I’m really really glad to see seriously privileged people take up the issue, because while they are the least likely to actually be harmed by “real names” policies, they have the authority to be able to speak truth to power. And across the web, I’m seeing people highlight that this issue has more depth to it than fun names (and is a whole lot more complicated than boiling it down to being about anonymity, as Facebook’s Randi Zuckerberg foolishly did).

What’s at stake is people’s right to protect themselves, their right to actually maintain a form of control that gives them safety. If companies like Facebook and Google are actually committed to the safety of its users, they need to take these complaints seriously. Not everyone is safer by giving out their real name. Quite the opposite; many people are far LESS safe when they are identifiable. And those who are least safe are often those who are most vulnerable.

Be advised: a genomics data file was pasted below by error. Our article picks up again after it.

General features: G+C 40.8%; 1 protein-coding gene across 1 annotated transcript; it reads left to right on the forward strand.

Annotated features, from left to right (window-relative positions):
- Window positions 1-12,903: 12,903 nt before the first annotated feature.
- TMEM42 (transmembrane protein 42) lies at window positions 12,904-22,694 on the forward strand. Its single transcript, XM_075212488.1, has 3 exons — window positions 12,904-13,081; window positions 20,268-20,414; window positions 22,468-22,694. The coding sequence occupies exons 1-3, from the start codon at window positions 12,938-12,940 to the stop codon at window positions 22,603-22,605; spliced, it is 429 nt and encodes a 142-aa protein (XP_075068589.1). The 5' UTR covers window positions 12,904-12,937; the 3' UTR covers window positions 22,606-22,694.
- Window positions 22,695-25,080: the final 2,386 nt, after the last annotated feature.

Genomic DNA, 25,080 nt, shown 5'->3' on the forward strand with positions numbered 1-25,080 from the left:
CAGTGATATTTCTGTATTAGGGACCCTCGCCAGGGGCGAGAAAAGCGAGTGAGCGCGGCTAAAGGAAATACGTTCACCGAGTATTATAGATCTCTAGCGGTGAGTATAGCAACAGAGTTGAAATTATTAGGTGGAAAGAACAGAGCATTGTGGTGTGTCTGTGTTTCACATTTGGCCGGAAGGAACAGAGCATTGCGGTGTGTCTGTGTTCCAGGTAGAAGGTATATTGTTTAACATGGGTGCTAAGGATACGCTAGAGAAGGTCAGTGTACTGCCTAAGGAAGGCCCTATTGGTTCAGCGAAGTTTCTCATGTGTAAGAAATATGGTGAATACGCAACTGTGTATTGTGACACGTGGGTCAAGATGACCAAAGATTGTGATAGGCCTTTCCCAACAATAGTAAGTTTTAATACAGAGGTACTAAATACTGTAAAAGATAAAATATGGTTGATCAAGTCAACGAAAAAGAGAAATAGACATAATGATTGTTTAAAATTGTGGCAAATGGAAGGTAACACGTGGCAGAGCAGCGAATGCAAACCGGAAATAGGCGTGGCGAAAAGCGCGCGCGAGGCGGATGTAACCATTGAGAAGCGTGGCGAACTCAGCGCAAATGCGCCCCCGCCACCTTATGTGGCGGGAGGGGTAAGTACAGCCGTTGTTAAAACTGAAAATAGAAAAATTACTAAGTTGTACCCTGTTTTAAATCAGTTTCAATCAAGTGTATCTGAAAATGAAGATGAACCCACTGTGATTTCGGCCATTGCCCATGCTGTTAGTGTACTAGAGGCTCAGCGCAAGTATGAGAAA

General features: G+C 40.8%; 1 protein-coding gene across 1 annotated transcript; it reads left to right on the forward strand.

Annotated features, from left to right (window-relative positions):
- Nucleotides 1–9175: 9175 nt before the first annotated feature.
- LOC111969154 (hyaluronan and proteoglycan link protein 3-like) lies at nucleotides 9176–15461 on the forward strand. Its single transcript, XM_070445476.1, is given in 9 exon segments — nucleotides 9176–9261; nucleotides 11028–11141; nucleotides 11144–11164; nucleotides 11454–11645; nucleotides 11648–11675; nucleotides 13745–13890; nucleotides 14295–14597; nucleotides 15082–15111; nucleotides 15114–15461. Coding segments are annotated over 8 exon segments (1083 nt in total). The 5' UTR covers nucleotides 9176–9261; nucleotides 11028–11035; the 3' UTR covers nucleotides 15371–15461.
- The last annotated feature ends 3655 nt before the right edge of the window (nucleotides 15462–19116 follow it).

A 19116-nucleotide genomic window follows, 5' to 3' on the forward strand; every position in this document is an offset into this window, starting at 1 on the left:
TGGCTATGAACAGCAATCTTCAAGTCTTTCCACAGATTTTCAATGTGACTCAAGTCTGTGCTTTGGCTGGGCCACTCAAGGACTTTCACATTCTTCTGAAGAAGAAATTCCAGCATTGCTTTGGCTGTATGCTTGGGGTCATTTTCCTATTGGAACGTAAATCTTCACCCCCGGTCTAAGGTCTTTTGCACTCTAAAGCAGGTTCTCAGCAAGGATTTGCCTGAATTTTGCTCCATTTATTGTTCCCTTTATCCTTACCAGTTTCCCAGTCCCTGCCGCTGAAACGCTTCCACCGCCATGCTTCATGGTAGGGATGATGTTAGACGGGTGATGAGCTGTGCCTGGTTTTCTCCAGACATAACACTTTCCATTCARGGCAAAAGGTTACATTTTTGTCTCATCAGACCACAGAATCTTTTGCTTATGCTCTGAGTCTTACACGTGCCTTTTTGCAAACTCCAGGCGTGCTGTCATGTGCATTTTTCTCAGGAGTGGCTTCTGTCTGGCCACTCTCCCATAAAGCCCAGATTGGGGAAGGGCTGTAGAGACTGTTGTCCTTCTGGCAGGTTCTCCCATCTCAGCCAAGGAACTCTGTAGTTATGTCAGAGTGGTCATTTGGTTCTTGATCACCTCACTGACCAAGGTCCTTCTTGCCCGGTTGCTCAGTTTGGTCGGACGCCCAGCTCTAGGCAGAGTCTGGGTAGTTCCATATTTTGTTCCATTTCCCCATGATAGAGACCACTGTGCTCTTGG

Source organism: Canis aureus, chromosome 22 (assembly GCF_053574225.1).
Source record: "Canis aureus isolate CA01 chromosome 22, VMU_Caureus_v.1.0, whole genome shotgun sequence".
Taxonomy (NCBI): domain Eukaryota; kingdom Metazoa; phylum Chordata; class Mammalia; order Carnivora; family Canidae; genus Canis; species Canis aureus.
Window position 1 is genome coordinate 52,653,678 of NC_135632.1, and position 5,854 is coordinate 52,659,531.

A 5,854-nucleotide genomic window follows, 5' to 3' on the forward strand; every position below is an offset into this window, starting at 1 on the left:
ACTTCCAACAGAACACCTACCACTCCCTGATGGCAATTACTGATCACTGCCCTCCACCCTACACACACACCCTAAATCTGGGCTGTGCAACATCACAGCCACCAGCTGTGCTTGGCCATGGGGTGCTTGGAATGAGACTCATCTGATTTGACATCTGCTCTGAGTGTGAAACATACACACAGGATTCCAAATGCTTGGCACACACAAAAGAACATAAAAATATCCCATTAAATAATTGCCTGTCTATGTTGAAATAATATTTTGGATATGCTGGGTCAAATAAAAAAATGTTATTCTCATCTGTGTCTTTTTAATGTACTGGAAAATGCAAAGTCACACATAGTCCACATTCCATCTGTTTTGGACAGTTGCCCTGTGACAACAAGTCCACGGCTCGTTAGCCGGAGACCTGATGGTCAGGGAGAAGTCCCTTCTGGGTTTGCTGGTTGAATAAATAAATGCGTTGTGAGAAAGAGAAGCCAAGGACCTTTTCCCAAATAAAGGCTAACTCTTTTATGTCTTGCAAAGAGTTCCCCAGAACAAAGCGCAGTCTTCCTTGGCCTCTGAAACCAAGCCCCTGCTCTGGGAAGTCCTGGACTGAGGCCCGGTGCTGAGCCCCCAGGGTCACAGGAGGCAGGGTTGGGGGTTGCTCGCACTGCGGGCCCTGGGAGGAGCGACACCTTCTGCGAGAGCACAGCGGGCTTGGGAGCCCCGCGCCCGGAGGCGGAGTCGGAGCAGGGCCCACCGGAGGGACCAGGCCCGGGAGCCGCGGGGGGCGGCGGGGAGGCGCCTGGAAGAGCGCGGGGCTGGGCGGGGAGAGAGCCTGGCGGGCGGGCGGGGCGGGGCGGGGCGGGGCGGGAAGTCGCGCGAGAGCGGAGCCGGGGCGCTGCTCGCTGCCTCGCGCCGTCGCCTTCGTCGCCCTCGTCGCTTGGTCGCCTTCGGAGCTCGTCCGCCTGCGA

News sites are continuously grappling with how to elevate the tone of reader comments. One chosen way is to make people use their real names in order to comment on stories. For example, some sites require you to swipe your credit card for a nominal one-time fee (say, a dollar) in order to prove you’re you.

Site’s that have done this (or found other ways to implement “real name” systems) generally report that while the overall number of comments goes down, the quality of discussion improves. That is, there’s less of an impulse to lob rhetorical bombs when people know exactly who you are.

But apply what Boyd writes here to the newspaper rather than the social network and we have the same dynamic. Namely, the paper dictating who can comment and participate, and ignoring the very real reasons why some in a community would need to anonymously contribute to a conversation about sensitive issues.

If news sites want to clean up comment sections, create a civil culture within them by having moderators, reporters and editors set the tone by actively participating in them. Otherwise, your crazies with an axe to grind will continue to ruin the roost.